18 September 2014
Lost in translation: it’s time that outsourcers were brought to justice
[…] But here’s one issue and it relates to most of our most strategically important companies, given outsourcing’s role in essential services: Capita.
Deep within a 70-page policy paper to be put before the Liberal Democrat conference next month is a call for the party to “undertake an urgent review of procurement within the Ministry of Justice with the aim of improving the process of procurement, the nature of suppliers selected, and the structure of the contracts”.
Senior grass-root Lib Dems note that the Justice Select Committee, which is chaired by the party grandee Sir Alan Beith, was “scathing” about a number of contracts, in particular one involving the provision of court interpreters.
The paper argues that under the contractor, Capita, the interpreters “appear to be costing more money and yet [have] reduced service delivery to an unacceptably low level”. For example, the cost of hiring translators to help non-English speakers at crown or magistrate courts nearly doubled from £7.9m in 2012 to £15.5m a year later.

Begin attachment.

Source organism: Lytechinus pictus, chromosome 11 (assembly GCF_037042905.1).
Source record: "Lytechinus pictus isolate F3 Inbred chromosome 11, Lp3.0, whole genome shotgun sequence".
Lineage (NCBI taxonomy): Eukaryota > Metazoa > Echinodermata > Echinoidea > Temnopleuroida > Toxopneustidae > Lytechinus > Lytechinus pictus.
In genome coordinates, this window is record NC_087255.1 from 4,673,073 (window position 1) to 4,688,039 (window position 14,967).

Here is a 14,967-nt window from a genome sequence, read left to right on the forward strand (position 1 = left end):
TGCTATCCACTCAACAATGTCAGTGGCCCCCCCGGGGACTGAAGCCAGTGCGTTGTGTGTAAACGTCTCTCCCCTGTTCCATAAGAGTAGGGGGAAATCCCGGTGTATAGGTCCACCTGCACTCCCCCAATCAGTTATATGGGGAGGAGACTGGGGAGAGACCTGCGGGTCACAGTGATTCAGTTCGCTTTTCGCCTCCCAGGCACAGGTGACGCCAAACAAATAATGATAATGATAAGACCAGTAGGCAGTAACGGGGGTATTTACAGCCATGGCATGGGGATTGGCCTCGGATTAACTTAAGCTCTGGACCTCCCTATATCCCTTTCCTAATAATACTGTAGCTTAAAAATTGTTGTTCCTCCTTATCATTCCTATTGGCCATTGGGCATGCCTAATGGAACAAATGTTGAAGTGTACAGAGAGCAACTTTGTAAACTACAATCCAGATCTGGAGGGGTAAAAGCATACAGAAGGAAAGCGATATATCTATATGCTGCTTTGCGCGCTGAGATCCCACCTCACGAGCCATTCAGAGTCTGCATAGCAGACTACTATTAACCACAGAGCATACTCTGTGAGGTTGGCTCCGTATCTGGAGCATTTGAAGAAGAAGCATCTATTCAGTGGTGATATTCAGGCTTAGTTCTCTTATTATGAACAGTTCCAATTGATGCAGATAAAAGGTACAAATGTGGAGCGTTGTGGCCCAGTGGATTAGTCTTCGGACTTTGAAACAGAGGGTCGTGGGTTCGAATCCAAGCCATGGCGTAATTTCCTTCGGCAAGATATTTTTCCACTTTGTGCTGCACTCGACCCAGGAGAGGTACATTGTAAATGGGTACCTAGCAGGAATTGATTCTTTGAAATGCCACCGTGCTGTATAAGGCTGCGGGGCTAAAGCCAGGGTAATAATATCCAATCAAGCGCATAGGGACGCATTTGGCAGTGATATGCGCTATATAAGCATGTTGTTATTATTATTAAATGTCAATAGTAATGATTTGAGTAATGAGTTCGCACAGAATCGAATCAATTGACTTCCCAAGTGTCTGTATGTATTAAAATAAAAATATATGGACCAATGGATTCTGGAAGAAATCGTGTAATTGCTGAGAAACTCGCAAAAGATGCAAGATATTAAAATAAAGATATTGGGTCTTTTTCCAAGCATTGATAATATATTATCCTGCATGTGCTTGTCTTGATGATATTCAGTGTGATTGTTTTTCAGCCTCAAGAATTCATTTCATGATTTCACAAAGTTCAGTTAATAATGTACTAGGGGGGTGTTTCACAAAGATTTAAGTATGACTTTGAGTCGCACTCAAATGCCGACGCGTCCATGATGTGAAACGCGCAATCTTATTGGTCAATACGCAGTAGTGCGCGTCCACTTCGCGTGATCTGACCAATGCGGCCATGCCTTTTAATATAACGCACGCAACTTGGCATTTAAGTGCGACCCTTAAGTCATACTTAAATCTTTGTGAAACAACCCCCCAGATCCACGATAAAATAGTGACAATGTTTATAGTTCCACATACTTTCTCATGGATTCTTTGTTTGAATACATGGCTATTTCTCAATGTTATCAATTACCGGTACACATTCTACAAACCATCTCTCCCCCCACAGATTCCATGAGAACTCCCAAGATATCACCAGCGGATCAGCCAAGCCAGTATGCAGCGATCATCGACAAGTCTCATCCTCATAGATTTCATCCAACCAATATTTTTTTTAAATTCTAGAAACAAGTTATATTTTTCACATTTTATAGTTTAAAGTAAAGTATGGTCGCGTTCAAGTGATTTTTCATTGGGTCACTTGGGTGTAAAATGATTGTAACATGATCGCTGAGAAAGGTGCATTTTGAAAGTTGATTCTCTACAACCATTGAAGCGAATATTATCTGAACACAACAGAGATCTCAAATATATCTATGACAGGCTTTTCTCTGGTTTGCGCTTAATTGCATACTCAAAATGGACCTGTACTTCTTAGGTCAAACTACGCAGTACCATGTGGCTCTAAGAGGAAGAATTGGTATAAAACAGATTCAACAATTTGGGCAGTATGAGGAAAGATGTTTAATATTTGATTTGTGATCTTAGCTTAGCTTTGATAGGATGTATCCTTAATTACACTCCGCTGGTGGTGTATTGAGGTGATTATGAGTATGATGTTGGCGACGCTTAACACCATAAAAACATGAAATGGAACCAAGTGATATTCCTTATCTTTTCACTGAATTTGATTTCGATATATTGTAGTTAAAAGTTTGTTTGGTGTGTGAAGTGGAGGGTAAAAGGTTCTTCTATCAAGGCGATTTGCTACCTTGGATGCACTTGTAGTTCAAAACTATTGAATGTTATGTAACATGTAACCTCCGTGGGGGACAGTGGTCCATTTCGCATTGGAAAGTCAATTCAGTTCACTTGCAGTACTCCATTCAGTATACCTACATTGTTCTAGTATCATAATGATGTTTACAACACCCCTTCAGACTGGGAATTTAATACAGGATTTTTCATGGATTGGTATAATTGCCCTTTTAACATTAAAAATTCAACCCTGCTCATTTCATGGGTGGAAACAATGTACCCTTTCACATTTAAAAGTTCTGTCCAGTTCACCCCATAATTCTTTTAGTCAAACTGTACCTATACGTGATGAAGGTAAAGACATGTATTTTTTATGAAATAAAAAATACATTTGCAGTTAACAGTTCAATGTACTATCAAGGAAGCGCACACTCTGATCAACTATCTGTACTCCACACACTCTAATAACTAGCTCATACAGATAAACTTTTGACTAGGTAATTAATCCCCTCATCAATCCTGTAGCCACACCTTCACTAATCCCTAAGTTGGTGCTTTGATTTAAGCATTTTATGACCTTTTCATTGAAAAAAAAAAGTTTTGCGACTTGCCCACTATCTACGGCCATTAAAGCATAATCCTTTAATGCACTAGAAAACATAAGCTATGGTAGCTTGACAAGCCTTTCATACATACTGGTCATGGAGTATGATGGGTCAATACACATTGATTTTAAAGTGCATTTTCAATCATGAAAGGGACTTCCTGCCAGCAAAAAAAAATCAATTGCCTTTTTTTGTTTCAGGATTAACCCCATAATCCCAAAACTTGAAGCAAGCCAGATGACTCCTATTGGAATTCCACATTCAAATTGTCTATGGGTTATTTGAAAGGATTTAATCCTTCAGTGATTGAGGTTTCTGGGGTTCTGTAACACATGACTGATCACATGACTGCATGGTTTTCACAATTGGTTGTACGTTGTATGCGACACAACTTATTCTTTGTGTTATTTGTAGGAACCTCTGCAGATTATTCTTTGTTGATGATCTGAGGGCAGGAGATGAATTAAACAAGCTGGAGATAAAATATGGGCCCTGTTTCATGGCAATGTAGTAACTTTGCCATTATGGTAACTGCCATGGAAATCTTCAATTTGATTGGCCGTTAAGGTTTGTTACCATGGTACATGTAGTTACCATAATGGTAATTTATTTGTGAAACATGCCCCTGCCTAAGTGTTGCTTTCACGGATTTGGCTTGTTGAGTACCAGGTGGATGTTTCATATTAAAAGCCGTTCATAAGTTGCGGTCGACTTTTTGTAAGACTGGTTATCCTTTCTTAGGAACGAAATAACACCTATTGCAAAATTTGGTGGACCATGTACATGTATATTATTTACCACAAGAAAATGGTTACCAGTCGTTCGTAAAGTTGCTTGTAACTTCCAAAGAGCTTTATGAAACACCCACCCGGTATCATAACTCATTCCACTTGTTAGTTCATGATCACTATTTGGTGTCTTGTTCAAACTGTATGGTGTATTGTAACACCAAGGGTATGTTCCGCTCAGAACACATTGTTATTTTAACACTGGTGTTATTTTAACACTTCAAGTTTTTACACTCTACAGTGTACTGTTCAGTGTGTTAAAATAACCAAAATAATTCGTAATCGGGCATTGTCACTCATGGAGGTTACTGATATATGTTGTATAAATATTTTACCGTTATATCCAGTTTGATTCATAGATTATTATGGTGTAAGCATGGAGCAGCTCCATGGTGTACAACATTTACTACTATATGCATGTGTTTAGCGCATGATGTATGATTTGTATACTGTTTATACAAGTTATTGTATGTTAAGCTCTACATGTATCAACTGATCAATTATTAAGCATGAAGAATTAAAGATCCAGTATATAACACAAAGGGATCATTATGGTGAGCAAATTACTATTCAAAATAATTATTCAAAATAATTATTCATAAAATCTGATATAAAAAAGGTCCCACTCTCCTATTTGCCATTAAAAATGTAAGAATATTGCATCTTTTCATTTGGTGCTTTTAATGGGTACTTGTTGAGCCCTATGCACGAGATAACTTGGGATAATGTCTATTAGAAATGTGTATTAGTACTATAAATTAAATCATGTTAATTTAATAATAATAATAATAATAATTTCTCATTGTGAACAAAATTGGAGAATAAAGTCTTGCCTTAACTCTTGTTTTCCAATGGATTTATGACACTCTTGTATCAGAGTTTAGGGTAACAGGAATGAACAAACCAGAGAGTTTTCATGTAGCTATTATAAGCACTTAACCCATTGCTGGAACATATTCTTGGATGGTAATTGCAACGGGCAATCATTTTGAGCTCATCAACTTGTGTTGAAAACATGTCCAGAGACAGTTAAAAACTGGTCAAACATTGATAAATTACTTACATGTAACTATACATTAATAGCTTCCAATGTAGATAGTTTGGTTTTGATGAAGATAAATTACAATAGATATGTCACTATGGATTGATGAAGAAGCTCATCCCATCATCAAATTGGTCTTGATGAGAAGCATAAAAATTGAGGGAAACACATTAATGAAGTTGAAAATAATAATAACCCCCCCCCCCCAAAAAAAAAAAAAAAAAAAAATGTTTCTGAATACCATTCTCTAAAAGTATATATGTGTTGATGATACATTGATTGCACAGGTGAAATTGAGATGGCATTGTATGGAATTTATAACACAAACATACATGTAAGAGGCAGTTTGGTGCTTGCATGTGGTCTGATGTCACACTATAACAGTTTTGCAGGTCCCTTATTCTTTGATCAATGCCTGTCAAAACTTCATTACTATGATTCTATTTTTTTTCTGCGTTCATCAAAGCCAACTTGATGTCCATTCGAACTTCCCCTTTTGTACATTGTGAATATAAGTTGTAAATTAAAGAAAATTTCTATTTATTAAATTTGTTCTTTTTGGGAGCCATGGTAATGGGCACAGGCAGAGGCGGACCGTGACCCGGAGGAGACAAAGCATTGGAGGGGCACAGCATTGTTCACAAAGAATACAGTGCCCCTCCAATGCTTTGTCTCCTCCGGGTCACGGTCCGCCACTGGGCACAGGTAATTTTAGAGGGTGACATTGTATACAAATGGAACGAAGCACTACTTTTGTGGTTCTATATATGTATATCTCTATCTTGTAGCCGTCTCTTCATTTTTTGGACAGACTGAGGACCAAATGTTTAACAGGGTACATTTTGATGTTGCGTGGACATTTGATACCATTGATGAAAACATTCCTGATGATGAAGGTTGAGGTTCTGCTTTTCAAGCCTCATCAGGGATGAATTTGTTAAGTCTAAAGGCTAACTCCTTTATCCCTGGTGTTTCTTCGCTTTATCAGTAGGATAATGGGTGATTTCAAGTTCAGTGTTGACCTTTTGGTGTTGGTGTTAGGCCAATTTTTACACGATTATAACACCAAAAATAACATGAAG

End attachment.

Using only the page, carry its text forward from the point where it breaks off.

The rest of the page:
Post-outsourcing fiascos included the bizarre instance of an “interpreter” at a murder trial in Winchester, who admitted he was standing in for his wife after a fair few linguistic blunders. Ministry of Justice procurement is a “car crash”, grumbles a Lib Dem lawyer.
Payments totalling a little more than £46,000 were withheld from Capita’s translation and interpreting arm between May 2012 and November 2013 – a tame penalty for a series of serious failures on a contract that was supposed to save the taxpayer £18m a year.
The Lib Dems blame many of the Ministry of Justice’s procurement problems – which also include Serco and G4S charging fees for tagging non-existent offenders – on the Conservatives and also the civil servants who oversaw botched contract negotiations under the last Labour government. But in coalition, the party has always had a minister in the department and they can’t escape a degree of culpability. If passed, an urgent review would become party policy, but would not necessarily be included in the manifesto.
Even if it does, let’s hope that the current Lib Dem justice minister, Simon Hughes, presses for that review to get started now. It would be wrong to save this as an election pledge on the off-chance that lightning will strike twice – in a row – and the party gets another shot at power-sharing.